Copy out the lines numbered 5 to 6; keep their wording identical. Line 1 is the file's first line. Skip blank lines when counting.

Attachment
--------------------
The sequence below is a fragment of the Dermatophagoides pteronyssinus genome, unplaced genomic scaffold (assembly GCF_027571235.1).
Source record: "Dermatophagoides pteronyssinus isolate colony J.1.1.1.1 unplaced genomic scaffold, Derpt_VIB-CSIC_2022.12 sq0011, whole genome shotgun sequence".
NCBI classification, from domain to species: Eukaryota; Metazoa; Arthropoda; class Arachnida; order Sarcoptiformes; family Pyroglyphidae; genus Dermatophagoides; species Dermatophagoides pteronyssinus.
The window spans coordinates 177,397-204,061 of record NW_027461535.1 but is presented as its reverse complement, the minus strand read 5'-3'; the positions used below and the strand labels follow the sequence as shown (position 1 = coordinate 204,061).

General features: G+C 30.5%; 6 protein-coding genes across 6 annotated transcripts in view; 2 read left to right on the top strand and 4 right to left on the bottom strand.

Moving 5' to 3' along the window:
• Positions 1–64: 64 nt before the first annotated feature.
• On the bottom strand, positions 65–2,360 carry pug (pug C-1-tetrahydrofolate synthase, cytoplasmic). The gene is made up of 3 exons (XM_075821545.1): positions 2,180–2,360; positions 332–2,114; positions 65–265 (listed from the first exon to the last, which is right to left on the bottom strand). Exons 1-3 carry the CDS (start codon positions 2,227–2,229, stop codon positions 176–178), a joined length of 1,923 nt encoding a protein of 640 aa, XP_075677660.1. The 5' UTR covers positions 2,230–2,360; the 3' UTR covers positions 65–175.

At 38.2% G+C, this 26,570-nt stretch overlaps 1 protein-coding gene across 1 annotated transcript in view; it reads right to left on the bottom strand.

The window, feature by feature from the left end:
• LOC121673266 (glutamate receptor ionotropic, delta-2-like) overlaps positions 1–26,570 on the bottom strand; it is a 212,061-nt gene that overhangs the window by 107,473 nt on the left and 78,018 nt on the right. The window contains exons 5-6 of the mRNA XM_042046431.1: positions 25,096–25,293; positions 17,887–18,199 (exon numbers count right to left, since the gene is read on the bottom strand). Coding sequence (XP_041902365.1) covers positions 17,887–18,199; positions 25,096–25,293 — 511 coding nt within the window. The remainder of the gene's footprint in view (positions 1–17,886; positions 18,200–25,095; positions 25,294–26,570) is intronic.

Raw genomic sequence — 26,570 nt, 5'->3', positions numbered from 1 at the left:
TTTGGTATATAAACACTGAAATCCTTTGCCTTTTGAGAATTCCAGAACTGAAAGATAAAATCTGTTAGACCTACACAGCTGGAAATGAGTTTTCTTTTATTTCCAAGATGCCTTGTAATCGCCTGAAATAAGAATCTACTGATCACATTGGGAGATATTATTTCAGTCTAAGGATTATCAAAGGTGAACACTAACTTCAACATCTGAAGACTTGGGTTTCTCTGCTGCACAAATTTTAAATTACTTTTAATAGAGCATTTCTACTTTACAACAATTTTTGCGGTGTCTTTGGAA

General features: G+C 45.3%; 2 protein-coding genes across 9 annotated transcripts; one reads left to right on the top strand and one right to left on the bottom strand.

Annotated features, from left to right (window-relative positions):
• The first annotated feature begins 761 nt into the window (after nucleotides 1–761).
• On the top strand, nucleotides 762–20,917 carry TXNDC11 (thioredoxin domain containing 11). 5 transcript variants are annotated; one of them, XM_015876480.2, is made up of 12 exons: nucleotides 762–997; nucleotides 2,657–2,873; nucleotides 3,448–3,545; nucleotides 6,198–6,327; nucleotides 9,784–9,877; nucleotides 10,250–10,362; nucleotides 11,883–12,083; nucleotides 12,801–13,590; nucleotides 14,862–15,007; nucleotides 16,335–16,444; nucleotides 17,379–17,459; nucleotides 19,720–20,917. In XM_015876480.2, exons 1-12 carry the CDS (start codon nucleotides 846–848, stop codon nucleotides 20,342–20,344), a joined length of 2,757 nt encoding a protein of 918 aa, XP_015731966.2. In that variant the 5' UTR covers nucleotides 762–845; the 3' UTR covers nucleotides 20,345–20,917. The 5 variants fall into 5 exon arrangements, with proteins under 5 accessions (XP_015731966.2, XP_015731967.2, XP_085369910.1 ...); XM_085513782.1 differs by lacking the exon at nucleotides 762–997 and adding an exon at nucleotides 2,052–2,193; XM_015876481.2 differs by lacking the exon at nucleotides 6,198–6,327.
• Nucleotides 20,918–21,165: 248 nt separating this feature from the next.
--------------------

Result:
General features: G+C 30.5%; 6 protein-coding genes across 6 annotated transcripts in view; 2 read left to right on the top strand and 4 right to left on the bottom strand.

Moving 5' to 3' along the window: